Whether you need to replace your central air system or you’ve recently moved into a home without AC, deciding which system best suits your needs can be challenging. That’s because there is an overwhelming number of options on the market today, each with its own distinct advantages.
Here, we break down the most common systems, along with several points of consideration.
Central Air System
How it works: You have two main units that power your air system, and one is inside your home while the other is outside. The unit in your home collects warm air from the ventilation system and cools it with a refrigerant. During this process, the refrigerant changes from liquid to gas as it collects heat from the air, and the cooled air then circulates throughout your home via ducts.
The unit outside your home uses fans to remove the heat from the refrigerant and allows the refrigerant to change back into a gas. From that point, the cycle continues as long as your central air conditioner is running. You control the temperature in your home with a thermostat.
Pros and cons: Central air conditioners are the most common AC appliances, and provide powerful cooling comfort. However, cooling your entire home requires a lot of electricity. Also, you’ll need to ensure that your ducts are cleaned on occasion, insulated and sealed to ensure optimal performance.
Ductless Mini-Split Air Conditioner
How it works: These air conditioners operate with a condensing unit outside connected to several smaller indoor air handlers that deliver targeted comfort.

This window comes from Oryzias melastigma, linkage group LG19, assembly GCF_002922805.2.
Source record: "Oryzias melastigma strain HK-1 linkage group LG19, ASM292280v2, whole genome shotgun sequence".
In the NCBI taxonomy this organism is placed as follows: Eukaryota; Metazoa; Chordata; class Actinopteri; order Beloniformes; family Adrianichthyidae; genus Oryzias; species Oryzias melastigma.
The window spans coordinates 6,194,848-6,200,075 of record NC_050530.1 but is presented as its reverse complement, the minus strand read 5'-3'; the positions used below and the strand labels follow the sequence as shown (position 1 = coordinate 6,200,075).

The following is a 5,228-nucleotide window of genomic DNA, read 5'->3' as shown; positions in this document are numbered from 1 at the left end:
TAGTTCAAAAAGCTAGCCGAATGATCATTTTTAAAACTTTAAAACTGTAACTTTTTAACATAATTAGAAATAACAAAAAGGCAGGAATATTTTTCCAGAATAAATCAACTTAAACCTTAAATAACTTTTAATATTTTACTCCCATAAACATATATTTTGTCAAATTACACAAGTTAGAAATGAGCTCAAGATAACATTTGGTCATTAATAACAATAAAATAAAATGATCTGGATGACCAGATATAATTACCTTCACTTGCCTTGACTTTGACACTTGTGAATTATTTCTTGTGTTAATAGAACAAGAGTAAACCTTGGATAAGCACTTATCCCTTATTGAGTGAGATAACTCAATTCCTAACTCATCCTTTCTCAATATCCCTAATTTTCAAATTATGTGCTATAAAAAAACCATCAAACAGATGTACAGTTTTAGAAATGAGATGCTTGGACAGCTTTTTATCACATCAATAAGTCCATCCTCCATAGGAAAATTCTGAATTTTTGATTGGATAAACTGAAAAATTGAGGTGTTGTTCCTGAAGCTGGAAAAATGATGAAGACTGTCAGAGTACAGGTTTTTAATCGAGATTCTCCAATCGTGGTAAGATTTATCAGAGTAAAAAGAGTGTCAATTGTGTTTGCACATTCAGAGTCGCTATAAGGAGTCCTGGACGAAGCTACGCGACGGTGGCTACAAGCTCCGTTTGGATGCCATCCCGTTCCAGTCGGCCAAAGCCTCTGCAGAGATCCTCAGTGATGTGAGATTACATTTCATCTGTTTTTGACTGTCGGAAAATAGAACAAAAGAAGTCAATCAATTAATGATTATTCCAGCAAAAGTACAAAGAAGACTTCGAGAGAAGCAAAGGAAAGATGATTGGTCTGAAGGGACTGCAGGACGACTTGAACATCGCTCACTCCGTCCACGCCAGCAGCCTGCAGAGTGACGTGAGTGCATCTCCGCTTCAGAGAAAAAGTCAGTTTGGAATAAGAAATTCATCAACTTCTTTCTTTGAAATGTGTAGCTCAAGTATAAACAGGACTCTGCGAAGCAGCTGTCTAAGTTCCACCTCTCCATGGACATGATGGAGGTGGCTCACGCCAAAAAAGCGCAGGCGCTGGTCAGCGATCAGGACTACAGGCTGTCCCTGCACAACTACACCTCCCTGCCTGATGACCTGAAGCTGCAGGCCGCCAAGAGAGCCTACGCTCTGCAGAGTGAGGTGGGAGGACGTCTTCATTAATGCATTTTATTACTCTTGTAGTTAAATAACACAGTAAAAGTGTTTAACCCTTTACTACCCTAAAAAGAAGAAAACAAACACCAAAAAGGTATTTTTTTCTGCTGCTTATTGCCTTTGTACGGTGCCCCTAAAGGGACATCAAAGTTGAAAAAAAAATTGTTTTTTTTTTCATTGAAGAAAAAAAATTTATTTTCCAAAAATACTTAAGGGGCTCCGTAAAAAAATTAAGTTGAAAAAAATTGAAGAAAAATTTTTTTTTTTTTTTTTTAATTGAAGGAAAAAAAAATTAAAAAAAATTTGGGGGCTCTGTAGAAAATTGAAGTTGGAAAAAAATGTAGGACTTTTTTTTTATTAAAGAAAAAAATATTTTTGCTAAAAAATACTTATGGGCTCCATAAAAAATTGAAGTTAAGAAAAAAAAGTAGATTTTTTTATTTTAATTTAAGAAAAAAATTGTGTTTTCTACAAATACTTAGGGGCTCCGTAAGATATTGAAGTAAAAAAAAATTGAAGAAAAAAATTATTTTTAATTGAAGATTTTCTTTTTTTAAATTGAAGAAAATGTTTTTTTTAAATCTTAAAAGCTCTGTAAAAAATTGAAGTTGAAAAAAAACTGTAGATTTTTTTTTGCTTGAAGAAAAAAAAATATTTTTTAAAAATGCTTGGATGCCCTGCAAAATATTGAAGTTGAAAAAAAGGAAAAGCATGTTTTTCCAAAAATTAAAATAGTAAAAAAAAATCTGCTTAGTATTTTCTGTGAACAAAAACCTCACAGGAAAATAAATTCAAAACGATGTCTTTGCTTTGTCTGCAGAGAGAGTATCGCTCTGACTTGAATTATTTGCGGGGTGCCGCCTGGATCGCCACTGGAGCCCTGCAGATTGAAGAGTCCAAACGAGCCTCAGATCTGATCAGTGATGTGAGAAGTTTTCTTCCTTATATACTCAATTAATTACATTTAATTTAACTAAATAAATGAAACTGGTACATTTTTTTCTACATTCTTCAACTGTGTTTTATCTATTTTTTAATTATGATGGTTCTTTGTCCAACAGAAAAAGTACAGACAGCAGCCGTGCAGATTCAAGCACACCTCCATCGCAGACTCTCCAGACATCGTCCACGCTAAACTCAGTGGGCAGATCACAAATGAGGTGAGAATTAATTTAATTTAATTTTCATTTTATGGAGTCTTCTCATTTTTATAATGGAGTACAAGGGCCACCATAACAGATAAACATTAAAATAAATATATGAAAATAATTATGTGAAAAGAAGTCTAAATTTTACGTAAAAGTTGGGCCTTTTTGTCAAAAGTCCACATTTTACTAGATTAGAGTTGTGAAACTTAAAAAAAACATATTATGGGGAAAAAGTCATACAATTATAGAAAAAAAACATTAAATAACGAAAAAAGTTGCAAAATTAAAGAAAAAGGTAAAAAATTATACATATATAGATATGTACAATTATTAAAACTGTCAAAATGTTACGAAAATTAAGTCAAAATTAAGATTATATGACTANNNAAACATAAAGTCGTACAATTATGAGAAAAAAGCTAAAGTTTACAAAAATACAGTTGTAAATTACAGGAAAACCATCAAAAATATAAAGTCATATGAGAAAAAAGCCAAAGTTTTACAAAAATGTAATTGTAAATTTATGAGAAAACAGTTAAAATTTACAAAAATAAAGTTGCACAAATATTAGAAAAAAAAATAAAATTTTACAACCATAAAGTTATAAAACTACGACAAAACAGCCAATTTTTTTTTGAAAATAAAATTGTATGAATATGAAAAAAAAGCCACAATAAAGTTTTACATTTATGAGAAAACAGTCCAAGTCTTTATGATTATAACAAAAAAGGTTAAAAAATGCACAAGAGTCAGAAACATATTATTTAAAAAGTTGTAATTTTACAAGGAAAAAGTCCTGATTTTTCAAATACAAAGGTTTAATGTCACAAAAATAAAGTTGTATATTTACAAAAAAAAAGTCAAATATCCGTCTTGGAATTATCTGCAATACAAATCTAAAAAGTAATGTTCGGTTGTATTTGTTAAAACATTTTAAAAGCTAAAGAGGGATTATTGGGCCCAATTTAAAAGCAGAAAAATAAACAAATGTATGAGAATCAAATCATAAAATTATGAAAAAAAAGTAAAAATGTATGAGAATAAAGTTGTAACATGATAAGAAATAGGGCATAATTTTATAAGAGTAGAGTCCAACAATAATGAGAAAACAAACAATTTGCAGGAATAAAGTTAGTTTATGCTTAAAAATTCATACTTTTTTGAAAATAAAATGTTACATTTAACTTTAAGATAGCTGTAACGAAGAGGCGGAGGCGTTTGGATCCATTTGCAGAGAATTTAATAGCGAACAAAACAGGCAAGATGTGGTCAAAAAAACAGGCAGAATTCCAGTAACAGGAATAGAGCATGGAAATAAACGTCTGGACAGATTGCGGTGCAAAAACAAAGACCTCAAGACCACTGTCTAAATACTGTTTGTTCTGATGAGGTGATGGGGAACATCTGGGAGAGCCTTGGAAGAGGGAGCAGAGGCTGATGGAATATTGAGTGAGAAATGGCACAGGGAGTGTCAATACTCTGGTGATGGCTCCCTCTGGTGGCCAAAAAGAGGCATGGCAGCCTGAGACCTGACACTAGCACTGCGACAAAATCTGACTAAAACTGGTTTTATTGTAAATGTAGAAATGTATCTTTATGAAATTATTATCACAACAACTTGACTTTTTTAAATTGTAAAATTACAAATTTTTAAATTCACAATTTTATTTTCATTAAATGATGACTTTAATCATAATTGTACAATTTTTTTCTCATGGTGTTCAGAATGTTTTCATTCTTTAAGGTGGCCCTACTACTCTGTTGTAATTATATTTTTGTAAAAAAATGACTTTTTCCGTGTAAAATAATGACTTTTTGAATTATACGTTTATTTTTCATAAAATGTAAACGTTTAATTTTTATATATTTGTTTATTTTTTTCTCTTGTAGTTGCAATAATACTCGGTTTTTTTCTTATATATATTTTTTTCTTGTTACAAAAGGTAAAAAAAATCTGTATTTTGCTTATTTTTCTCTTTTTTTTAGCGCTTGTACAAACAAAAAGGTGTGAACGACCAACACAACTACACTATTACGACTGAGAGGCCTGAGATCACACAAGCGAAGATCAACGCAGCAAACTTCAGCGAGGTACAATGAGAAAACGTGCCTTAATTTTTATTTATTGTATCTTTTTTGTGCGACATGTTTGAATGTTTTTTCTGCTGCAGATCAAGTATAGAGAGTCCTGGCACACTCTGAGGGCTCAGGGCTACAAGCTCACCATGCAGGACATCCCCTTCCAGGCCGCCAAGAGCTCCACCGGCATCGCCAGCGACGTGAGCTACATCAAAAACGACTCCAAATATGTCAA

The mini-split air conditioner does not require ducts throughout your home.
Pros and cons: Since central air conditioners lose energy through the ductwork, a ductless system saves you money on your power bill each month. They also give you the option to cool only the rooms you use the most. You can control the temperature of each room individually and turn off units when you don’t need them, saving you even more money. Ductless units are pricier than a conventional central air system.
How it works: In most cases, a heat pump works the same as a central air conditioner. It takes heat from your home and transfers it outside, leaving only cool air inside for your comfort and enjoyment.
Pros and cons: The biggest advantage of a heat pump is that it serves as both an air conditioner and heater. During winter, rather than heating the air inside your home, a heat pump can absorb heat from cold air and pump it inside your home. It also saves you money on your heating bill by using less energy than standard heaters. Heat pumps, however, tend to cost more than a conventional HVAC system.
All modern air conditioners now come with a SEER rating. That’s the seasonal energy efficiency ratio. In simple terms, a SEER rating tells you how much energy it takes to power an air conditioner. Many states have environmental protection laws in place that require all air conditioners to have a SEER rating of at least 14. If you want the most energy-efficient air conditioner on the market, look for a SEER rating of 21.
Increasing Energy Efficiency
When you consider that homeowners spent $29 billion per year on air conditioning, it makes sense to take additional steps to lower your energy bill. First, make sure your doors and windows have no cracks that could allow your air to escape from your home. If you have a crawlspace, you should seal or encapsulate it to stop hot air from getting inside. Getting new insulation for your home costs money now but saves you much more in the long run.
Bottom line: Variable Comfort Solutions is here to help. If you still have trouble deciding what air conditioner makes sense for you and your home, let us guide you in the right direction. We stand behind our products and put our customers before profits, and the difference shows in the work we perform. We treat you like family and ensure that your air conditioner is right for you and your budget. If you would like to learn more about us and how we can help, contact us right away at 304-443-9255.